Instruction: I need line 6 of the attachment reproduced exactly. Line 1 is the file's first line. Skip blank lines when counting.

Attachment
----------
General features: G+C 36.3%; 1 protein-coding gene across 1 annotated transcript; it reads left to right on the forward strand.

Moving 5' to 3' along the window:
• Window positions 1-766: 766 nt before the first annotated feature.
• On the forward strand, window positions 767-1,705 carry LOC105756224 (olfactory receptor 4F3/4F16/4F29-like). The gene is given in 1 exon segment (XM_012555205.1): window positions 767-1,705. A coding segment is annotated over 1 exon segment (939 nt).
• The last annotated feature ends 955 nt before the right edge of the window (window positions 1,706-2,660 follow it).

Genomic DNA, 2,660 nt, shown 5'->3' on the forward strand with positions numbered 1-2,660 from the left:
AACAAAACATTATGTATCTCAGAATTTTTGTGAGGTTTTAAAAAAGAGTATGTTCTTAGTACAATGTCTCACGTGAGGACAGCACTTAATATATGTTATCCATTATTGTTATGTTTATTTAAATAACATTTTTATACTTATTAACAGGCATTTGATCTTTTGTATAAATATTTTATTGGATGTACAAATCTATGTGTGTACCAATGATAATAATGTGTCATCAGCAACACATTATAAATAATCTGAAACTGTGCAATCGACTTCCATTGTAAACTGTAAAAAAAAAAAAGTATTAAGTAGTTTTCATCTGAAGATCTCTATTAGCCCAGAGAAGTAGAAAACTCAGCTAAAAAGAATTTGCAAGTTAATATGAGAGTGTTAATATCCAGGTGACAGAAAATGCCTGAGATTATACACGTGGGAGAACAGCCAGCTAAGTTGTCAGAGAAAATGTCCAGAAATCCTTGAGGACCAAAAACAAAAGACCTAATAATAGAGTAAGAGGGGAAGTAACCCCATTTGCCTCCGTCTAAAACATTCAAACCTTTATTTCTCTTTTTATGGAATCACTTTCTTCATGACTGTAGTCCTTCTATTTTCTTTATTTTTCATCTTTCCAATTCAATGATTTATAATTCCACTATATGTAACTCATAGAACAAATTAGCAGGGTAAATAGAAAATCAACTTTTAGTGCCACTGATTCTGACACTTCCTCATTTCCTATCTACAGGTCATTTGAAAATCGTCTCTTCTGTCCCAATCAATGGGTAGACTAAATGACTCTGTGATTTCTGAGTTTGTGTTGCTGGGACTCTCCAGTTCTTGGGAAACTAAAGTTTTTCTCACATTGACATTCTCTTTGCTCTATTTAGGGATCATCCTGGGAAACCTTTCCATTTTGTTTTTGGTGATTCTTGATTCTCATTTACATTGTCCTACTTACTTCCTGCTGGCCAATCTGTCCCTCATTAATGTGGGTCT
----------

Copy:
Genomic DNA, 2,660 nt, shown 5'->3' on the forward strand with positions numbered 1-2,660 from the left: